The first book on the intersection between market research and media, Creating the Viewer takes a critical look at media companies’ studies of television viewers, the assumptions behind these studies, and the images of the viewer that are constructed through them. Justin Wyatt examines various types of market research, including talent testing, pilot testing, series maintenance, brand studies, and new show “ideation,” providing examples from a range of programming including news, sitcoms, reality shows, and dramas. He looks at brand studies for networks such as E!, and examines how the brands of individuals such as showrunner Ryan Murphy can be tested. Both an analytical and practical work, the bookincludes sample questionnaires and paths for study moderators and research analysts to follow. Drawn from over fifteen years of experience in research departments at various media companies, Creating the Viewer looks toward the future of media viewership, discussing how the concept of the viewer has changed in the age of streaming, how services such as Netflix view market research, and how viewers themselves can shift the industry through their media choices, behaviors, and activities.
Since the beginning of the conflict in 2003, more than 300,000 lives have been lost in Darfur. Players of the video game Darfur Is Dying learn this sobering fact and more as they work to ensure the survival of a virtual refugee camp. The video game not only puts players in the position of a struggling refugee, it shows them how they can take action in the real world.
Creating the Witness examines the role of film and the Internet in creating virtual witnesses to genocide over the last one hundred years. The book asks, how do visual media work to produce witnesses—audiences who are drawn into action? The argument is a detailed critique of the notion that there is a seamless trajectory from observing an atrocity to acting in order to intervene. According to Leshu Torchin, it is not enough to have a camera; images of genocide require an ideological framework to reinforce the messages the images are meant to convey. Torchin presents wide-ranging examples of witnessing and genocide, including the Armenian genocide, the Holocaust (engaging film as witness in the context of the Nuremburg trials), and the international human rights organization WITNESS and its sustained efforts to use video to publicize human rights advocacy and compel action.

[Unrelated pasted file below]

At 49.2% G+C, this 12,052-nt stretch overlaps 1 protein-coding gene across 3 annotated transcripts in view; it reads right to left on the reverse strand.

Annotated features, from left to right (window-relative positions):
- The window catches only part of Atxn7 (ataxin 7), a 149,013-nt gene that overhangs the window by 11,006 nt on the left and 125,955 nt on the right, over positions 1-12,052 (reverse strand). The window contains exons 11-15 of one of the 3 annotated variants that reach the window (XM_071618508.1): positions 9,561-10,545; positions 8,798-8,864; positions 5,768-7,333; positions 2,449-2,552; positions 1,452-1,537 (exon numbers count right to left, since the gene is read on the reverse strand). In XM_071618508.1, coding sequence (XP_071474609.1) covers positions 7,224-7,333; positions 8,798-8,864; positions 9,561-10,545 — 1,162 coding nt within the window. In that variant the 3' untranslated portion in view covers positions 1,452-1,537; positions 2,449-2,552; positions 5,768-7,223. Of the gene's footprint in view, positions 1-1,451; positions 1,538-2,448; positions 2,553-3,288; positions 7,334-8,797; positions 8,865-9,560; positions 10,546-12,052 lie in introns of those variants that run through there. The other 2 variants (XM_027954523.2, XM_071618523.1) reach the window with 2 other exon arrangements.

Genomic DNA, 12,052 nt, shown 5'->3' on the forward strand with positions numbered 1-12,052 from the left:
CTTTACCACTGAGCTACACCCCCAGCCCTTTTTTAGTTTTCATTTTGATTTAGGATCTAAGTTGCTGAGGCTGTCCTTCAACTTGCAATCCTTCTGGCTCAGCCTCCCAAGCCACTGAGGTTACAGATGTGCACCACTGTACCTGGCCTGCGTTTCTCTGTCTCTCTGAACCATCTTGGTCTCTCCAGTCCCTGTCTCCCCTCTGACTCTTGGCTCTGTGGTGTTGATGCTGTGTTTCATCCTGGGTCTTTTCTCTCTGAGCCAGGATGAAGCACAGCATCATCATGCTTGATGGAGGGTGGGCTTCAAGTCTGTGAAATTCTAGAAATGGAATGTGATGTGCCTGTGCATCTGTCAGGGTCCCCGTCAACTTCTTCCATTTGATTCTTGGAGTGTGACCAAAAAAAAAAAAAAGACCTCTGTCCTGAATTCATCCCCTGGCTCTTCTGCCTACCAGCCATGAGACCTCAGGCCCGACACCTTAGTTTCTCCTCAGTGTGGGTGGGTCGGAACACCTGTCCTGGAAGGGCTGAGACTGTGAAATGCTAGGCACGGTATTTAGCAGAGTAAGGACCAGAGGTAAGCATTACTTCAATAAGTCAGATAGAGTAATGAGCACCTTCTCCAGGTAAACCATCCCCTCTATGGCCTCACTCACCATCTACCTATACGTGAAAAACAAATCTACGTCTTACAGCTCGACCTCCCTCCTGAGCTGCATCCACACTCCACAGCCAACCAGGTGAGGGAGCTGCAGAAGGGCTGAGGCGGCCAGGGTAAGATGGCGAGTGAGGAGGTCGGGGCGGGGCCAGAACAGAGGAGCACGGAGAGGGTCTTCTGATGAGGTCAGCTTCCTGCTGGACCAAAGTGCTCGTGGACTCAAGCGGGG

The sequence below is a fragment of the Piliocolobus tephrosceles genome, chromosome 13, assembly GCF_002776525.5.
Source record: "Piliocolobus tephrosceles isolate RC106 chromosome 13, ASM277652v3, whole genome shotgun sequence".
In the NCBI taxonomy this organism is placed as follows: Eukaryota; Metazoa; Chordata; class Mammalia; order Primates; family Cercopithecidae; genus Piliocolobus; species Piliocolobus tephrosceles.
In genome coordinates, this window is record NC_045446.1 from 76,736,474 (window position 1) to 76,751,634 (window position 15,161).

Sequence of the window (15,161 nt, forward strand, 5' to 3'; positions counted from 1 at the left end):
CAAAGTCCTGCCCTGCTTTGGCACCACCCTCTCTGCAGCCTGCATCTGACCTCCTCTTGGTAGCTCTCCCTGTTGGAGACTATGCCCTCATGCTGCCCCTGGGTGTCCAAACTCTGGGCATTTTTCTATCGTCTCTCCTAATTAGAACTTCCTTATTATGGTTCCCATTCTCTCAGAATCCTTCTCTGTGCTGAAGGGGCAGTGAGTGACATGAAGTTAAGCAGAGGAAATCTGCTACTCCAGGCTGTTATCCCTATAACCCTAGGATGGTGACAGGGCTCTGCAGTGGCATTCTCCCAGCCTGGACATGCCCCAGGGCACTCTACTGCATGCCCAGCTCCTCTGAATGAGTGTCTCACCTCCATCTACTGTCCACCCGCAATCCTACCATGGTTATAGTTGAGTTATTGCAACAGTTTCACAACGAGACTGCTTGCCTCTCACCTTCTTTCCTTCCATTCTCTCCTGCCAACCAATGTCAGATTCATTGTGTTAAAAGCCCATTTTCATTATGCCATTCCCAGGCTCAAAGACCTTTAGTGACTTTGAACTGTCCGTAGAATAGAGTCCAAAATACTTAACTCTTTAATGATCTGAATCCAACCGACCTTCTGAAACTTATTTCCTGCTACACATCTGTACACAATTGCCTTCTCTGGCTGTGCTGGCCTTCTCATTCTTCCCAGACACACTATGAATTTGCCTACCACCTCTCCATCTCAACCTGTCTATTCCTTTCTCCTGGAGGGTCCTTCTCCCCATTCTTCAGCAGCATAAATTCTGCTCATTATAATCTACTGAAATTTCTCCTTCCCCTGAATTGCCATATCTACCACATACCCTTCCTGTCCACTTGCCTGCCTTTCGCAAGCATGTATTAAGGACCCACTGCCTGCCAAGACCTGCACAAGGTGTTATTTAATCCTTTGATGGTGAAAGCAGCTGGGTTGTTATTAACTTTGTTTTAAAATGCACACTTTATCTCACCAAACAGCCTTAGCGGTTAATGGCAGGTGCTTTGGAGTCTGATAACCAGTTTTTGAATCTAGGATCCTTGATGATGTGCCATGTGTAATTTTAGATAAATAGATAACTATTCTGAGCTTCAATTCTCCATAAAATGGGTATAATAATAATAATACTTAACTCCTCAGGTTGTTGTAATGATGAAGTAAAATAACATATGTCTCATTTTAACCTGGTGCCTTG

From a historical and comparative approach, Torchin’s broad survey of media and the social practices around it investigates the development of popular understandings of genocide to achieve recognition and response—both political and judicial—ultimately calling on viewers to act on behalf of human rights.
The thirteen essays in Educating for Professionalism examine the often conflicting ethical, social, emotional, and intellectual messages that medical institutions send to students about what it means to be a doctor. Because this disconnection between what medical educators profess and what students experience is partly to blame for the current crisis in medical professionalism, the authors offer timely, reflective analyses of the work and opportunities facing medical education if doctors are to win public trust.
In their drive to improve medical professionalism within the world of academic medicine, editors Delese Wear and Janet Bickel have assembled thought-provoking essays that elucidate the many facets of teaching, valuing, and maintaining medical professionalism in the middle of the myriad challenges facing medicine at the dawn of the twenty-first century.
The collection traces how the values of altruism and service can influence not only mission statements and admission policies but also the content of medical school ethics courses, student-led task forces, and mentoring programs, along with larger environmental issues in medical schools and the communities they serve.
Stanley Joel Reiser
Peter C. Williams
Frederic W. Hafferty
Lois Margaret Nora
Mary Anne C. Johnston
Tana A. Grady-Weliky
Cynthia N. Kettyle
Edward M. Hundert
Norma E. Wagoner
Frederick A. Miller
William D. Mellon
Edward J. Eckenfels
Lucy Wolf Tuton
Claudia H. Siegel
Timothy B. Campbell
Everyday Environmentalism develops a conversation between marxist theories of everyday life and recent work in urban political ecology, arguing for a philosophy of praxis in relation to the politics of urban environments. Grounding its theoretical debate in empirical studies of struggles to obtain water in the informal settlements of Durban, South Africa, as well as in the creative acts of insurgent art activists in London, Alex Loftus builds on the work of key marxist thinkers to redefine “environmental politics.”
A marxist philosophy of praxis—that world-changing ideas emerge from the acts of everyday people—undergirds the book. Our daily reality, writes Loftus, is woven out of the entanglements of social and natural relations, and as such a kind of environmental politics is automatically incorporated into our lives. Nevertheless, one effect of the public recognition of global environmental change, asserts Loftus, has been a resurgence of dualistic understandings of the world: for example, that nature is inflicting revenge on arrogant human societies.